“I was born in Quezon City and I went to Claret School until Grade 3.  My parents left the Philippines for more opportunities in the US.  We became US citizens,” he says. Despite the discrimination he felt in school, Perez studied hard and finished college at the prestigious Brown University, an Ivy League research university. 

Perez lived in different parts of the US for over 20 years. He served as a physical science teacher at Sedgwick Middle School in Connecticut from 1996 to 1999 and a special education and science teacher at Watkins Mill High School in Maryland from 2002 to 2006. For three years, he served as a volunteer at United States Peace Corps and served as biology and chemistry teacher in Kenya in 1999 to 2001. 

“After saving enough money, I came back to the Philippines on my own for a three-week vacation,” he says.  “For 20 plus years, we didn’t go back as a family. The main reason was financial.  When I was able to save enough, I went back.  For three weeks, my cousin helped arrange different tours.  Then within a couple of days, I said this is where I want to be.”

Back in the US, he attended a school fair and submitted an application to an international school with presence in the Philippines.  He realized his goal of working in the Philippines as a special education teacher and coordinator of student services in a prestigious international school, starting 2006.  He also helped develop the special education program of that school.

“When I was teaching science in the US, there were kids with special needs, but I thought they were not my responsibility. When I look back at those kids, I thought I was responsible for that.  So, after serving in the Peace Corps, I decided I wanted to pursue a Master’s in Special Education. I thought it was my responsibility to learn to teach all kids, including those with special needs,” he says.

In 2012, he decided to build his own school and found an ideal location just a few steps from Edsa.  It is a secluded property, with a garden.  The rent is also cheaper than those in Fort Bonifacio in Taguig or Greenhills in San Juan, he says.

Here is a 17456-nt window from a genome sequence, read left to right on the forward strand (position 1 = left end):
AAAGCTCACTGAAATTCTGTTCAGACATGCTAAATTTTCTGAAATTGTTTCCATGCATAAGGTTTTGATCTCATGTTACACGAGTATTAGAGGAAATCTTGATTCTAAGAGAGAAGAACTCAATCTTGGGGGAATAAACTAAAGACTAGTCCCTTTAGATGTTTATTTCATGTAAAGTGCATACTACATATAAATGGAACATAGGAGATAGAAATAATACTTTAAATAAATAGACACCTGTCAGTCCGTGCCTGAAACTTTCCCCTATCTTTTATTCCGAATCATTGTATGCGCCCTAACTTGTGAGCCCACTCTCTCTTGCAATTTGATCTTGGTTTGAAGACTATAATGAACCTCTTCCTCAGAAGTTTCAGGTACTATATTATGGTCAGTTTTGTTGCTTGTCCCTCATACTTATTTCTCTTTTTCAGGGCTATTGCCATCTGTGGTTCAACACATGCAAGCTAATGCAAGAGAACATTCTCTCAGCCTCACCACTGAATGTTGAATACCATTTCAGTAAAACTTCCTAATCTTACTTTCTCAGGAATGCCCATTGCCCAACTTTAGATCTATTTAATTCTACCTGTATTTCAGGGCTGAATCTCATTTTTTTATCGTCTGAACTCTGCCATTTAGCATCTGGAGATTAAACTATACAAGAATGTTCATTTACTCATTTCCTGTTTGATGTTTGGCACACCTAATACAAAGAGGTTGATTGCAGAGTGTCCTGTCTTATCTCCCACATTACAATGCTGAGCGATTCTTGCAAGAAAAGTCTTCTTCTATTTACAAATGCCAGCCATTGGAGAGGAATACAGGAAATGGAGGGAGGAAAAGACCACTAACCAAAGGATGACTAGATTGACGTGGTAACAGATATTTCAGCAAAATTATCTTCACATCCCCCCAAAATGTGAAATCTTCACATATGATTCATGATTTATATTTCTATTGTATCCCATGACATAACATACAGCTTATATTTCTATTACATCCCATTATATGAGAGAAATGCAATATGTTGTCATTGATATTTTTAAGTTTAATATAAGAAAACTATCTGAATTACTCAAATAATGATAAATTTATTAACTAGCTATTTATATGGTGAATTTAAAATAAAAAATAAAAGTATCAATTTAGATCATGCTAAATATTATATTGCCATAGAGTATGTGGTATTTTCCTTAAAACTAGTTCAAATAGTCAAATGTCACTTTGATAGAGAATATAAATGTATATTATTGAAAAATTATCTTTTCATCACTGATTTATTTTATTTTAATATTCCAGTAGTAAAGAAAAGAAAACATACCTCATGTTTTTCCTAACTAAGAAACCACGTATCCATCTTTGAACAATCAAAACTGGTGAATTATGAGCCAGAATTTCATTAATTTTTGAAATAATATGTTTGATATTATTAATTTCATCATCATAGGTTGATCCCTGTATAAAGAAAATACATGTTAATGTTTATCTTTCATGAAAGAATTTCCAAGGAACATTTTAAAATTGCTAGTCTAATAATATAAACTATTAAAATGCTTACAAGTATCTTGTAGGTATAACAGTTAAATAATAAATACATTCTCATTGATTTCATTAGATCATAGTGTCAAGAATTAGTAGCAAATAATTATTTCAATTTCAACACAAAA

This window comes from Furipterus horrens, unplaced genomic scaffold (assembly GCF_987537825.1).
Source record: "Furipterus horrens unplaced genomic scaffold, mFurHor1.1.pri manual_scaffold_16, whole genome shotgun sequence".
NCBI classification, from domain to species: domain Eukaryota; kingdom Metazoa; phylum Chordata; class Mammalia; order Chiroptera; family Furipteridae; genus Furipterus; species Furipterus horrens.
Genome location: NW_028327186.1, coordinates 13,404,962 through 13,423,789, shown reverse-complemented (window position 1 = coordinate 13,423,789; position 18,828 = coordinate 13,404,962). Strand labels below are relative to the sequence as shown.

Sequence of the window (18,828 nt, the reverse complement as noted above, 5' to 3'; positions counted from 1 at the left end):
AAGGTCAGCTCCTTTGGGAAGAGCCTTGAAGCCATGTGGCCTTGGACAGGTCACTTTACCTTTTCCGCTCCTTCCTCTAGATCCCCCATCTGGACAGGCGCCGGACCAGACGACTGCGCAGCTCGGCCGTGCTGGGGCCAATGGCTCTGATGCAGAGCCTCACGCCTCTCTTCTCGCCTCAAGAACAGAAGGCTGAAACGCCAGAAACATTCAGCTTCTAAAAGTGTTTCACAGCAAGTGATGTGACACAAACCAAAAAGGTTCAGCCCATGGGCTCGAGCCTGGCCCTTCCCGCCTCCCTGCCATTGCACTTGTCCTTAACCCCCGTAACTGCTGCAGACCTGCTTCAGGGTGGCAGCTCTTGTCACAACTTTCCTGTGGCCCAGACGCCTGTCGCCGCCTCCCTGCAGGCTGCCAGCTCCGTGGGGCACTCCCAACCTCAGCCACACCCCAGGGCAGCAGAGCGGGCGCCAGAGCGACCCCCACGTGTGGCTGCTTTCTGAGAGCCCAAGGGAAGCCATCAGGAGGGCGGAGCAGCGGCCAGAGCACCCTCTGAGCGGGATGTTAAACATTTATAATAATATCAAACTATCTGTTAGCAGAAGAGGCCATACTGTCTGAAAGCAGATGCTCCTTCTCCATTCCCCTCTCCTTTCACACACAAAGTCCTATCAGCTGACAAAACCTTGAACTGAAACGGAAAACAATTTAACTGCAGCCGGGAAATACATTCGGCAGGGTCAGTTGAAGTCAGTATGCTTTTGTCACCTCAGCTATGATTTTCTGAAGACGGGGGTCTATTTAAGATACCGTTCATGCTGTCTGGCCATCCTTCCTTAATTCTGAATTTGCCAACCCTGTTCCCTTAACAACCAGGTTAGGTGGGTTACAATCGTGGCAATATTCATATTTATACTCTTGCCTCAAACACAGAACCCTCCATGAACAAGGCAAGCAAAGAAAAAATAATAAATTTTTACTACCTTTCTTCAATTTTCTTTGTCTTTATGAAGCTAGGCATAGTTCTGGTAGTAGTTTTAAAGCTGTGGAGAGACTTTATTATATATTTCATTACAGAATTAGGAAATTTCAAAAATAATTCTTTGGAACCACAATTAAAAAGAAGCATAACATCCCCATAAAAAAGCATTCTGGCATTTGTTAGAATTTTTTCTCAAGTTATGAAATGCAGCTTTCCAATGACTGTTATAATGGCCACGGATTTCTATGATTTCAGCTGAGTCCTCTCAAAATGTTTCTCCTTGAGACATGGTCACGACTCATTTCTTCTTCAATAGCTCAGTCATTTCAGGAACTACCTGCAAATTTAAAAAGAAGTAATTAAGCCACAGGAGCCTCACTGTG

“It is much cheaper than what you would pay in the Fort. We are lucky with our landlord. They treat us very well.  They understand what we are doing as a school.  In fact, they are the ones who make sure that the garden is always beautiful,” says Perez.

Perez did a fundraising through personal contacts, friends and family in 2012 to improve the first floor of the building.  “The second year, after we realized we were growing and there were more applicants, by February 2014, we had the second round of fundraising for the second floor. The second set of donors were primarily parents of current students.  They wanted to see the school expand and continue to grow,” he says.

Perez was able to raise almost $200,000 for the school’s development and expansion between 2012 and 2015.

One World School follows the international school calendar, beginning August and ending May of the following year.  It also offers summer programs in June and July. 

“We started with 15 students in 2013. Now we have 65 students.  When we started, we had less than 10 in the team.  Now, we are at almost 30, including therapists. Some classrooms have up to nine kids.  Some classrooms are meant for one to one.  We have about 15 classrooms,” he says.

As a private institution, One World School charges tuition in order to pay all the operations and salaries of the teachers.  Annual tuition ranges from P100,000 to P400,000, depending on the program.  The school has a scholarship program for those who cannot afford the tuition.

“We have kids on scholarships. Basically, we don’t want to turn away kids because of cost.  Usually, if we ask for funds from different groups, they help. We have kids from different economic background,” says Perez.

Perez says he is fully invested in One World School.  “I became a Filipino citizen again.  I repatriated, but remain dual citizen.  I spent my savings in the school and cashed in my retirement.  I am fully invested in the school.  I’m in it for the long haul,” he says.

“What sets us apart from other schools is that we welcome all kinds of kids here.  We see kids as kids with potential.  We understand kids with disabilities but there’s a lot they can do.  Our mission here is to bring out the best in those kids,” says Perez.